“They seem a little redundant,” Robert O’Brien, from the 2600 block of Rosewood Street, added. “I mean, we have street lights.”

Yellow remains the most effective color for safety markers and clothing due to its high perceptibility among the visible spectrum, as well as its greater chance of discernability for the color blind. For PECO, they remain the best choice for promoting citywide driver safety, but some believe the bright coloring may detract from the aesthetic value of their neighborhoods.

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COMMENTS

Comments 1 - 8 of 8
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1. Anonymous said... on Mar 12, 2010 at 01:37PM

“Thank you for your informative article, but I was surprised not to find a mention of the objects (four per pole) drilled below the yellow reflector grid, as evidenced by the sawdust left behind from the pole: drilling was not necessary to attach the grids. I neighbor told me that he had inquired of the workers as to why/what they were doing and was told that they were inserting some sort of substance into the pole as some of them were found to be deteriorating from the inside. I believed this because I witnessed one group striking the poles with some sort of sledge hammer and other workers coming by and inserting these objects into the poles. I'm not doubting the yellow grids benefits but wonder why the other part was omitted. Thank you for allowing me to comment.”

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2. geraldine grookett said... on Mar 15, 2010 at 08:24AM

“thank you for the interesting article-the next time i visit my old south philly neighborhhod i will surely take notice of the poles with the yellow reflectors. i think it is a good idea. maybe drivers will pay more attention when parking to avoid hitting the poles.”

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3. Anonymous said... on Mar 27, 2011 at 07:59AM

“My four-year-old says they look like waffles. He loves to point out every single one we pass.”

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4. Anonymous said... on Apr 28, 2011 at 08:15PM

“i thought they might be reflectors but i thought they couldn't be because not all of them are facing traffic. I've seen a lot of them on the wrong side of the pole. and some even facing into houses or sidewalks.”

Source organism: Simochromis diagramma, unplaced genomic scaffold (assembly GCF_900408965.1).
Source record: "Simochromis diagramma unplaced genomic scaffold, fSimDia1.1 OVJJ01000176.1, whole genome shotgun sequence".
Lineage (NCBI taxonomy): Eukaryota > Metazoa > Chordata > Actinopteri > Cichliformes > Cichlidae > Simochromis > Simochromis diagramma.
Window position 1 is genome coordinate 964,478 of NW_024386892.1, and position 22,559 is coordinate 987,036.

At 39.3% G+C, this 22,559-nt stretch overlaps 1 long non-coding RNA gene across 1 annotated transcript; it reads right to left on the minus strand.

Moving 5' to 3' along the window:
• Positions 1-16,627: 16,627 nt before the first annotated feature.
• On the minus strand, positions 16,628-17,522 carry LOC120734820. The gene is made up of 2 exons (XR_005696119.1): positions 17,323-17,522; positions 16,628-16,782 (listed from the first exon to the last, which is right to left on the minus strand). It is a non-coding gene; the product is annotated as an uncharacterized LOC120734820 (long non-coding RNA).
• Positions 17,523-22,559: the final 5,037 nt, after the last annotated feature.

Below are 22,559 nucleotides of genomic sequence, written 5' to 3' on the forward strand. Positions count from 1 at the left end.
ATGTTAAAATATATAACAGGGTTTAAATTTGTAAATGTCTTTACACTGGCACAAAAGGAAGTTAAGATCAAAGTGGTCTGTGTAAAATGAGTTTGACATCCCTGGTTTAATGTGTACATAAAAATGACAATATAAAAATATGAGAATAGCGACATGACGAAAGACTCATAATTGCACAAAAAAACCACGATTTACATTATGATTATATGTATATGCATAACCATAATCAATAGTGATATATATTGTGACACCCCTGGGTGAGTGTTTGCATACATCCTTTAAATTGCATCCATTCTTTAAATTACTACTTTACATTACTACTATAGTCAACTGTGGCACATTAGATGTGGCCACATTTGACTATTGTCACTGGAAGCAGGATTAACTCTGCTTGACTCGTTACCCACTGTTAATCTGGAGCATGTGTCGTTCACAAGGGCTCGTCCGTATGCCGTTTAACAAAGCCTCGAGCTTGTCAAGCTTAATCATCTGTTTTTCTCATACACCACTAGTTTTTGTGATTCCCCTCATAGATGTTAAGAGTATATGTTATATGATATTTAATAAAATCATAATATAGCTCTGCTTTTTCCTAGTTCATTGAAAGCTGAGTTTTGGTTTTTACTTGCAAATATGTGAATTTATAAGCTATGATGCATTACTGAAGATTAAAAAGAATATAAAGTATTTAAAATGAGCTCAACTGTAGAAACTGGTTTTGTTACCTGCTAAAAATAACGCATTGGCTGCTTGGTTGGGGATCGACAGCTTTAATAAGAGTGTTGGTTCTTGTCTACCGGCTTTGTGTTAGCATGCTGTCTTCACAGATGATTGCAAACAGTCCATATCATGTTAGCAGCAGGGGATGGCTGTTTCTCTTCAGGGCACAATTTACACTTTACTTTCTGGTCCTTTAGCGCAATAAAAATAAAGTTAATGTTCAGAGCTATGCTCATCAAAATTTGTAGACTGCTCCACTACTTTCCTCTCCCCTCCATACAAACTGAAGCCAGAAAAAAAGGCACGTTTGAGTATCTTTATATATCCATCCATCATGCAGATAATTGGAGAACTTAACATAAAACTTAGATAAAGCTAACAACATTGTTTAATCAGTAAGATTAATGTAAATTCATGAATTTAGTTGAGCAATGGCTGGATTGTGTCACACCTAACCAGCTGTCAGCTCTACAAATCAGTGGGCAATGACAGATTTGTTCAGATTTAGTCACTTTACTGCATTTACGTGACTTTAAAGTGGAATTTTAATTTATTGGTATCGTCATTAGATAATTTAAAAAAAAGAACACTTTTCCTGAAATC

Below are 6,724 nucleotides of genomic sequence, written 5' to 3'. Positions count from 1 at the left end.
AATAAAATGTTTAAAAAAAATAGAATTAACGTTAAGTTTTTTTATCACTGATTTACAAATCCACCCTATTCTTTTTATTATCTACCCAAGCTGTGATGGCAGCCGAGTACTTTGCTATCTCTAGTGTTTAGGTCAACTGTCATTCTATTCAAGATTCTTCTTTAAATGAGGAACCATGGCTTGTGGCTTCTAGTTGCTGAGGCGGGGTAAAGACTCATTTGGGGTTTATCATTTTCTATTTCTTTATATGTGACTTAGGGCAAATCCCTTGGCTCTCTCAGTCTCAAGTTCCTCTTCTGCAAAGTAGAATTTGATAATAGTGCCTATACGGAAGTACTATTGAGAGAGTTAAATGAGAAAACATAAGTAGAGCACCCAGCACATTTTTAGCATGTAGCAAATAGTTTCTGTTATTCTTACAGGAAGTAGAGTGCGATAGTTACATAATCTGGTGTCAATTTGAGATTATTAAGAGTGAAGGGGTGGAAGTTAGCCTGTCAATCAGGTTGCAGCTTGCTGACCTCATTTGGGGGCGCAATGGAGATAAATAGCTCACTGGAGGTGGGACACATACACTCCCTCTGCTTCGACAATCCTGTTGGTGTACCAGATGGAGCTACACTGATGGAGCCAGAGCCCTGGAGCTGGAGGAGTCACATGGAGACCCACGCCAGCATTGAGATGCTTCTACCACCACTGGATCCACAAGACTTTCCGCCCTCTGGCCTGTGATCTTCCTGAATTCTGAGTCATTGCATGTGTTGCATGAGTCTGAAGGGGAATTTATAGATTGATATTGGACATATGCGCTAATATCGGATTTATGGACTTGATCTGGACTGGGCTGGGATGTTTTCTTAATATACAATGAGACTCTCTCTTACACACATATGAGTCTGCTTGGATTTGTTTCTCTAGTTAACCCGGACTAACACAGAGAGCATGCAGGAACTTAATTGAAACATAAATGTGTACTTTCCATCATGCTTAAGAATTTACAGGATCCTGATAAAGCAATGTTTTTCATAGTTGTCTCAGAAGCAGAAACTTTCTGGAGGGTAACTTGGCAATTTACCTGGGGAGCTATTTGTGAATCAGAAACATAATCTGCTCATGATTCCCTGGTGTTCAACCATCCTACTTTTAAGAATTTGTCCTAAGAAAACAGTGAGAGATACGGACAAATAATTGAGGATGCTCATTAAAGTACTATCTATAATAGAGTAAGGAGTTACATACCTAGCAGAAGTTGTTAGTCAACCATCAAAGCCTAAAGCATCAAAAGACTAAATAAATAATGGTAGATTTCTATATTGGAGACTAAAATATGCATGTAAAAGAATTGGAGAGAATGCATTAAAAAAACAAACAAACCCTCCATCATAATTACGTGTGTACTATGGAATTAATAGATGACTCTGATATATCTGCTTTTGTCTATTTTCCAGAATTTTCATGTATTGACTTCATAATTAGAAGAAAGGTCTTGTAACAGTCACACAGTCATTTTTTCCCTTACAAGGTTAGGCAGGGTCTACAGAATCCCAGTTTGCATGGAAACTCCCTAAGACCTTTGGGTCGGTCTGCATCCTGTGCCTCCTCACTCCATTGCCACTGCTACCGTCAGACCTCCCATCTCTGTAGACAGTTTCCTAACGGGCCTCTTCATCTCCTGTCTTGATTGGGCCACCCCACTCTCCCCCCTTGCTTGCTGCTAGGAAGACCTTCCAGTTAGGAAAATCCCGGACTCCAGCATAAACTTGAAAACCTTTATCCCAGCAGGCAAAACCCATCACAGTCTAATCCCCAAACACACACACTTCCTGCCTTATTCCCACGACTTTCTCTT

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5. Jim Gallagher said... on Apr 25, 2012 at 07:13PM

“Thanks for solving this mystery. Before I found this article, I had been asking friends and acquaintances for the last 8 - 12 months what they thought was the function of the grids. Only one of the many people that I ask had the correct answer; and I did not believe that it was the correct answer because I assumed that the rectangular spaces must serve some designed function. I still do not understand the purpose of the rectangular spaces; however it is good to know the overall purpose of the mysterious grids.”

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6. Jackodog said... on Apr 23, 2013 at 07:41AM

“What do they do with the punched-out rectangles that are left over (the pieces that were in the middle)? It seems like a lot of wasted material and work for theses reflectors. Are they being used for something else or are the tax payers paying for the grids (which might just be the scraps left over from the small rectangular pieces that someone else is paying for?”

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7. Rjlemi said... on May 12, 2013 at 11:52PM

“It's kind of dumb to put them on streets where there are always parked cars on both sides of the street (like most of Philadelphia).”

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8. Anonymous said... on Feb 23, 2014 at 12:10AM

“What a complete waist of time and money. I wonder who's hands we're greased to get the contract to make the reflectors. They might make be useful on a dark country road but not in a well lighted city like Philadelphia. If you can't see a utility pole in the city your either blind or drunk.”